Release Date: 3 August, 1992
Oscar Ceremony: 29 March, 1993
Director: Clint Eastwood
Starring: Clint Eastwood, Gene Hackman, Morgan Freeman
Nominees: The Crying Game, A Few Good Men, Howards End, Scent of a Woman
“It’s a hell of a thing, killing a man. Take away all he’s got, and all he’s ever gonna have.” – Will Munny
For the longest time, Cimarron (1931) was the only Western to ever win Best Picture. Here we are 60 years later and suddenly not one, but TWO Westerns win within the span of two years: Dances with Wolves and Unforgiven. On top of that, they both happen to star the director. Personally I preferred Dances with Wolves, but Unforgiven wasn’t bad either.
Unlike Dances with Wolves, Unforgiven has a pretty classic Western-genre plot. In the small town of Big Whiskey, Wyoming in 1880, two cowboys mutilate a young prostitute’s face after she laughs at the small size of one of their penises. The local sheriff Little Bill Dagget (Gene Hackman) lets them off easy and simply suggests that they pay a compensation to the brothel owner. Naturally, the prostitutes do not believe that this mild punishment justifies the crime, so they take matters into their own hands and offer a $1,000 reward to whoever can kill the cowboys.
A young, macho, rookie cowboy nicknamed The Schofield Kid decides he’s going to take them up on their offer and sets out to recruit the notorious retired gunfighter, Will Munny (Clint Eastwood) to help him get the job done. However, despite his violent manslaughtering past, Munny insists that he “ain’t like that anymore,” especially since his wife died and he’s left to care for his two kids. However, after realizing the dire circumstances he finds himself in, he decides to go for it in order to support his family. On his way to catch up with The Schofield Kid, Munny visits an old friend, Ned Logan (Morgan Freeman), in the hopes of enlisting his help. Just like Munny, Logan doesn’t do that type of stuff anymore and he points out that neither would Munny if his wife were still alive. In the end, both men go ahead and attempt to take on the challenge in the hopes of providing a better life for their families.
I can’t say the story of this movie was out of this world; the overall premise was fairly generic. However, that doesn’t mean it wasn’t good. You know what they say: if it ain’t broke, don’t fix it. The movie is actually very well written and despite its artistic slow pace, it’s entertaining. As usual, Clint Eastwood aces the whole mysterious brooding hero thing so it’s hard to argue against his decision to cast himself as Munny. The nature of his character, as well as most of the others, is dark and melancholic. Unforgiven is not a cheery action Western where they catch the bad guy and they all live happily ever after; it’s far more complicated than that. The lines between good and bad are blurred and it’s never 100% clear who stands where.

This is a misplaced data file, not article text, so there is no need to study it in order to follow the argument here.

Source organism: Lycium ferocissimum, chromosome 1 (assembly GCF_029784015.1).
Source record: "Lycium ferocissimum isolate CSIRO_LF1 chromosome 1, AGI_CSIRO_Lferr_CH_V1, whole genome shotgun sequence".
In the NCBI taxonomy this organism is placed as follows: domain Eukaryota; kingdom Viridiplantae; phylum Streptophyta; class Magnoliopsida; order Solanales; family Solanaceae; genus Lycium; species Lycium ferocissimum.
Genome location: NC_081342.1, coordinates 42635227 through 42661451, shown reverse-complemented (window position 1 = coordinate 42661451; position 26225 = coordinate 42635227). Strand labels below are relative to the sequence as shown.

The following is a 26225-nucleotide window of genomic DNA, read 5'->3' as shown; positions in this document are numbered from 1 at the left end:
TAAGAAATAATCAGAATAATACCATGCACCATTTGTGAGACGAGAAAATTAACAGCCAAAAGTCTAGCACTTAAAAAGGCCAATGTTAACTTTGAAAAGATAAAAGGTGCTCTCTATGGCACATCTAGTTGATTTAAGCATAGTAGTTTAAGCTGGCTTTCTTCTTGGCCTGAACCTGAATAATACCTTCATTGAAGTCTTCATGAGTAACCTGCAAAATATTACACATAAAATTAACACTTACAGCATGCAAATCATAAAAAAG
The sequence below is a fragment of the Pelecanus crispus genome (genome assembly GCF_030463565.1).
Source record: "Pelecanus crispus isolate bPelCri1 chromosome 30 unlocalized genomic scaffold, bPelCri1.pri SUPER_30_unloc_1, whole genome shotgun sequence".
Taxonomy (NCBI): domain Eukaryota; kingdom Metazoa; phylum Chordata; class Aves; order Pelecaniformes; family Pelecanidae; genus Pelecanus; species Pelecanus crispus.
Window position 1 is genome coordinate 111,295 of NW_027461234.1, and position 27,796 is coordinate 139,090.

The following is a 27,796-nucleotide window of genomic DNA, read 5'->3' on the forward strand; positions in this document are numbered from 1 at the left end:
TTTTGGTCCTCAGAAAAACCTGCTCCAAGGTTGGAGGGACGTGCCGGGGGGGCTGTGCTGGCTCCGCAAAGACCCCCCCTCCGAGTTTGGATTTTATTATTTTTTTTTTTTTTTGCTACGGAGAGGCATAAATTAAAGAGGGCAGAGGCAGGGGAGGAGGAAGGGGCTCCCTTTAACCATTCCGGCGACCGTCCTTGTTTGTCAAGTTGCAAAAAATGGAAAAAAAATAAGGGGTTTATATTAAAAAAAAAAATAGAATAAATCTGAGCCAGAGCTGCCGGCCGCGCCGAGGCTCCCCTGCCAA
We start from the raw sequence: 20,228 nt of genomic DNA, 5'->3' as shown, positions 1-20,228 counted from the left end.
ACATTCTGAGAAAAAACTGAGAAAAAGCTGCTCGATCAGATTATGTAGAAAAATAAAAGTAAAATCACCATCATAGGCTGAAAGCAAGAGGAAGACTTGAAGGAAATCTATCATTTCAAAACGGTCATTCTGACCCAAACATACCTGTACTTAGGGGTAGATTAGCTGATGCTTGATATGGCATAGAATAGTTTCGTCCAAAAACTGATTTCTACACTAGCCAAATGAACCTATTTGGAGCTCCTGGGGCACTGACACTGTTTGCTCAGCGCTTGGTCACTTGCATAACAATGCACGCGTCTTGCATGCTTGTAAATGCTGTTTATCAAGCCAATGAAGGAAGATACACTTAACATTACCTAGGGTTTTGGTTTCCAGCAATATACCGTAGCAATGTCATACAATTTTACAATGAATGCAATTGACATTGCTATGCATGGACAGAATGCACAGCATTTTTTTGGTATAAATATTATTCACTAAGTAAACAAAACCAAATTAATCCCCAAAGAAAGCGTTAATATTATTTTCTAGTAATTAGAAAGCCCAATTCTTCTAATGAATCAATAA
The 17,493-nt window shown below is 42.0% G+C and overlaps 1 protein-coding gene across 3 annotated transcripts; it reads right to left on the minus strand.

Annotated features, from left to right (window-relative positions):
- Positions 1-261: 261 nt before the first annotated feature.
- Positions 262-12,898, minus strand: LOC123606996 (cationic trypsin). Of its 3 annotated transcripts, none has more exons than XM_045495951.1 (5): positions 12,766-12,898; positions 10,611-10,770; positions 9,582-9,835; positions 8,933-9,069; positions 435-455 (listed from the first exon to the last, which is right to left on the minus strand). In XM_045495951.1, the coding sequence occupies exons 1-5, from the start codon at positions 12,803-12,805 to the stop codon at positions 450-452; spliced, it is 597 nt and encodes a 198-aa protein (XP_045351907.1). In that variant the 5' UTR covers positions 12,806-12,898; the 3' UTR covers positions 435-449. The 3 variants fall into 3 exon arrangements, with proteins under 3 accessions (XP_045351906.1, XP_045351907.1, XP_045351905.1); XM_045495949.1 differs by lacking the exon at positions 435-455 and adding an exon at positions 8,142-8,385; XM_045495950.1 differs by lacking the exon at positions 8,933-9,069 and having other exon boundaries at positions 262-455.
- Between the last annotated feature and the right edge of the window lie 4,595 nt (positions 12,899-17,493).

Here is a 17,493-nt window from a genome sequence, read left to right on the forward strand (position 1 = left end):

I need take a paragraph for a mini-rant. When referring to the victim, the characters keep saying things like “she doesn’t have a face left!” or “she was disfigured!” I’m not sure that means what they think it means. Honestly when I first read the plot and saw the word disfigured, I was expecting to see some sort of monster. I do not mean to belittle what happened to her – it’s horrifying for sure. I’m just saying that she still looks pretty and the wounds could probably have been worse. It’s not like she got burned by acid or chewed off by Hannibal Lecter. Instead of focusing on how traumatic the incident must have been for her, the film focuses on what it did to her looks. If the studio was too scared to actually make her look disfigured because that would make her unattractive, then they shouldn’t keep using the word and expect us to buy it.
Alright I’m done. I know it doesn’t really matter, but it’s just one of those things that annoy me, like when everyone in the Harry Potter movies keeps saying Harry has his mother’s eyes and the filmmakers couldn’t bother hiring an actress with the same eye colour to play her. ANYWAYS, back to Unforgiven, one of its fortes is its cinematography. There are so many gorgeous shots, which add a nice contrast to the desolation of the subject matter. As you watch it, you rarely forget that this is a high-caliber film that is meant to impress all kinds of audiences.
In the end, Unforgiven is a revenge film that makes you question the payoffs. It’s also a thoughtful tribute to Eastwood’s predecessors and the universe that gave him his breakthrough. I’m not 100% sure it deserved to beat Scent of a Woman, but its victory is certainly not unjustified.